Those siloed and compartmentalized services limit access. The results of the survey indicated that students are far more likely to be aware of all services when institutions offer them near each other, such as through one-stop shops or mini hubs.

What’s more, schools with services located nearby more often offered students an online portal where they could access resources, boosting equal awareness and access, most surveyed advisors said. 

Advising technology is also disjointed. The majority of often overworked advisors must juggle two to three or more screens when meeting with a student, adding to the pressures they’re already facing.

Supporting Advisors, Supporting Students

Boosting student success requires addressing each of those ABCs through a multi-pronged effort. Here are some actionable steps institutions can take.

  1. Prioritize awareness: Sharing support services contact information in new student orientations or syllabus notes is too passive and building awareness requires active, ongoing engagement. Include links to support services on the front page of online portals. On building signage, don’t just include the name, display which offices are inside. In the classroom, have instructors make regular announcements about advising and support.
  2. Boost belonging: Give advisors easy access and insights into the student subgroups that are using (and not using) support services. With the data, they can target the students most in danger of dropping out and better understand their unique needs. As one industry professional shared, with information about students’ goals and desired supports, advisors can provide more personalized and culturally responsive services. As a result, students feel seen and heard.
  3. Enhance collaboration: Make advising holistic. Integrate services physically and digitally and build out efficient referral systems so students are guided to what they need. Having easy access to information and data about students will make advisors more efficient, clearing time to help students problem solve by practicing at the top of their license rather than processing paperwork, leading to improved support of students.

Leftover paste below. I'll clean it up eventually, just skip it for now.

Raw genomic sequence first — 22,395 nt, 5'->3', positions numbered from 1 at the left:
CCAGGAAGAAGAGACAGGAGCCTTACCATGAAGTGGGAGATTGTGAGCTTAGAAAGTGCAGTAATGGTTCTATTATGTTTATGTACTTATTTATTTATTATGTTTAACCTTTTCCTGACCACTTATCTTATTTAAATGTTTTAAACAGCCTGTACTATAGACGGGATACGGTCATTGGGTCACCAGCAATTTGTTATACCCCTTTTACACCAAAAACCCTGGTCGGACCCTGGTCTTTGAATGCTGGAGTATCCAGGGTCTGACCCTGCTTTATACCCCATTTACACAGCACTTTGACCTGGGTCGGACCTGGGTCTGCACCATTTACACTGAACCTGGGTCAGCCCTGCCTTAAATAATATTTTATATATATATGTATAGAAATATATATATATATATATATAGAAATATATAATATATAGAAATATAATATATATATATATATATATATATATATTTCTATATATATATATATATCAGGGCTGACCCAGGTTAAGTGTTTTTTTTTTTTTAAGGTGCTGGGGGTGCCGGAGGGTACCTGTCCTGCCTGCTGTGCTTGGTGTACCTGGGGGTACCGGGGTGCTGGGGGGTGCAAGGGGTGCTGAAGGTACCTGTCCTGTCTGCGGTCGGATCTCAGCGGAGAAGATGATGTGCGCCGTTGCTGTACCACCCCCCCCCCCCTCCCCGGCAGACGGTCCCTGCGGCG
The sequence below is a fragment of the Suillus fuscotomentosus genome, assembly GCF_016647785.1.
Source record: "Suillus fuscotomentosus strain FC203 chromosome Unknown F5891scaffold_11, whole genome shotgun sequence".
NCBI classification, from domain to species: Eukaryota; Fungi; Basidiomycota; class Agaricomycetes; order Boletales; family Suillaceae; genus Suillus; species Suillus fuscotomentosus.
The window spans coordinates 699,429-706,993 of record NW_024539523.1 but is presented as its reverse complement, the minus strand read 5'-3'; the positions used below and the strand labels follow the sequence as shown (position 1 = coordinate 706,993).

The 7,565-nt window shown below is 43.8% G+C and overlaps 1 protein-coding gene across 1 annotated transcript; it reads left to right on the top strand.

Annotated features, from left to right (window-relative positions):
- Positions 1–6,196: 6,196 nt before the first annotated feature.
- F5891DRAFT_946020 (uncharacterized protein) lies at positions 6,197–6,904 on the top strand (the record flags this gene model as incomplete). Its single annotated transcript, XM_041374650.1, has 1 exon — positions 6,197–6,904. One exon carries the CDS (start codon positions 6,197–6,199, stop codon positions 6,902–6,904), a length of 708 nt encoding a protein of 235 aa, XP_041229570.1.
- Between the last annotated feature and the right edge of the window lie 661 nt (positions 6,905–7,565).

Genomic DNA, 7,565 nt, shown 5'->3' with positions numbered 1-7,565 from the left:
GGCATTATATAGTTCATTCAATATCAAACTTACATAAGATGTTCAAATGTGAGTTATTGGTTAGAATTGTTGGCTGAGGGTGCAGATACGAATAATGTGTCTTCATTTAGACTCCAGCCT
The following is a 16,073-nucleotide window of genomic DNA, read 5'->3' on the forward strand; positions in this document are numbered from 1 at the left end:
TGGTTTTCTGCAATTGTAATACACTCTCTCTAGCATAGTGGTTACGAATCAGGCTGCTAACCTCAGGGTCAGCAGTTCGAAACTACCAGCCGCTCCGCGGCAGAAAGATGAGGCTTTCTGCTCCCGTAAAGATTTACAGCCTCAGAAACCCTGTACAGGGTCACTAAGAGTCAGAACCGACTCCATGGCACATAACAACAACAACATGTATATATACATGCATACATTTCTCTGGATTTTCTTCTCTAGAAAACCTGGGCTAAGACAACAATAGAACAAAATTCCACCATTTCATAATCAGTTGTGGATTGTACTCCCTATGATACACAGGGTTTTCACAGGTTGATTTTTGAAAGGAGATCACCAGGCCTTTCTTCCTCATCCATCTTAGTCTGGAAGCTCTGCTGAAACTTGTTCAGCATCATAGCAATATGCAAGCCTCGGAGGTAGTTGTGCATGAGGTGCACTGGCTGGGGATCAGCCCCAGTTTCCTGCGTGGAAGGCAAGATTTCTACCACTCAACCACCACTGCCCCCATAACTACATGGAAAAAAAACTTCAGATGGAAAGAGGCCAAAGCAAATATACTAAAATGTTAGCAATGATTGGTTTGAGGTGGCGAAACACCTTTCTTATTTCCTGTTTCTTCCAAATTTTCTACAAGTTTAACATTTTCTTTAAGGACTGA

On the horizon, there’s more to keep an eye on, Driving Toward a Degree found. Advisor retention is the next big obstacle for student services. The work to shore up student outcomes, after all, isn’t an easy one. But student support providers play an outsized role in student success. And, when we give them the tools to do their job, we help them, and we help students.

Catherine Shaw, lead author of Driving Toward a Degree, is a Director at Tyton Partners, a strategy consulting and investment banking firm focused on the education sector. Cathy advises companies, institutions and foundations on student success, impact and sustainability and has been working in education for more than 10 years.

Mirko Widenhorn, EdD, is a Senior Director of Engagement Strategy at Anthology, an organization that strives to provide dynamic, data-informed experiences to the global education community, and has over 11 years of higher education experience.